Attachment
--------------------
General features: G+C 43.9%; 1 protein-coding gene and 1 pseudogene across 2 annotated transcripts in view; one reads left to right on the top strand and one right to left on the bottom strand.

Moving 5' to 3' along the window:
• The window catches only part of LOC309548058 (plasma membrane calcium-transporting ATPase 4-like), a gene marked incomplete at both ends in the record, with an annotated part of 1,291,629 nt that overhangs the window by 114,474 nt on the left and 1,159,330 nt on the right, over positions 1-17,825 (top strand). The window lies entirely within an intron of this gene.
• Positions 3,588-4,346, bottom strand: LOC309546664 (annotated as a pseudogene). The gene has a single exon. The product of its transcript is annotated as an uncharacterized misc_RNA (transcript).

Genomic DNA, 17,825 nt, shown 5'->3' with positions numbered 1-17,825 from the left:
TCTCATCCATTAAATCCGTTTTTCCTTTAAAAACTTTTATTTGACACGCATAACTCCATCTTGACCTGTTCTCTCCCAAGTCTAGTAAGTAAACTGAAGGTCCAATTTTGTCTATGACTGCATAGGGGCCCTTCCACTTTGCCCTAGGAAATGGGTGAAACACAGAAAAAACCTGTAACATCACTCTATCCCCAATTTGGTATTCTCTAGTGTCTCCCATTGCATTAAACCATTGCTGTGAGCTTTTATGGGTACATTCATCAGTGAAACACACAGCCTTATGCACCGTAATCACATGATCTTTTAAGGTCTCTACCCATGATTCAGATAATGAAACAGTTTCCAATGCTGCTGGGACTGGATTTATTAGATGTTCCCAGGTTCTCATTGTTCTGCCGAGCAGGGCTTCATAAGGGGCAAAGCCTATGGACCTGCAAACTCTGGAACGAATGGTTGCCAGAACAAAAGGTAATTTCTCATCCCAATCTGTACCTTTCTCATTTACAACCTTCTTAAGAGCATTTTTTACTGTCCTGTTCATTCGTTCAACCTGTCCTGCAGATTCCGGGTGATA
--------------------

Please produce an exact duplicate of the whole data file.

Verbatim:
General features: G+C 43.9%; 1 protein-coding gene and 1 pseudogene across 2 annotated transcripts in view; one reads left to right on the top strand and one right to left on the bottom strand.

Moving 5' to 3' along the window:
• The window catches only part of LOC309548058 (plasma membrane calcium-transporting ATPase 4-like), a gene marked incomplete at both ends in the record, with an annotated part of 1,291,629 nt that overhangs the window by 114,474 nt on the left and 1,159,330 nt on the right, over positions 1-17,825 (top strand). The window lies entirely within an intron of this gene.
• Positions 3,588-4,346, bottom strand: LOC309546664 (annotated as a pseudogene). The gene has a single exon. The product of its transcript is annotated as an uncharacterized misc_RNA (transcript).

Genomic DNA, 17,825 nt, shown 5'->3' with positions numbered 1-17,825 from the left:
TCTCATCCATTAAATCCGTTTTTCCTTTAAAAACTTTTATTTGACACGCATAACTCCATCTTGACCTGTTCTCTCCCAAGTCTAGTAAGTAAACTGAAGGTCCAATTTTGTCTATGACTGCATAGGGGCCCTTCCACTTTGCCCTAGGAAATGGGTGAAACACAGAAAAAACCTGTAACATCACTCTATCCCCAATTTGGTATTCTCTAGTGTCTCCCATTGCATTAAACCATTGCTGTGAGCTTTTATGGGTACATTCATCAGTGAAACACACAGCCTTATGCACCGTAATCACATGATCTTTTAAGGTCTCTACCCATGATTCAGATAATGAAACAGTTTCCAATGCTGCTGGGACTGGATTTATTAGATGTTCCCAGGTTCTCATTGTTCTGCCGAGCAGGGCTTCATAAGGGGCAAAGCCTATGGACCTGCAAACTCTGGAACGAATGGTTGCCAGAACAAAAGGTAATTTCTCATCCCAATCTGTACCTTTCTCATTTACAACCTTCTTAAGAGCATTTTTTACTGTCCTGTTCATTCGTTCAACCTGTCCTGCAGATTCCGGGTGATA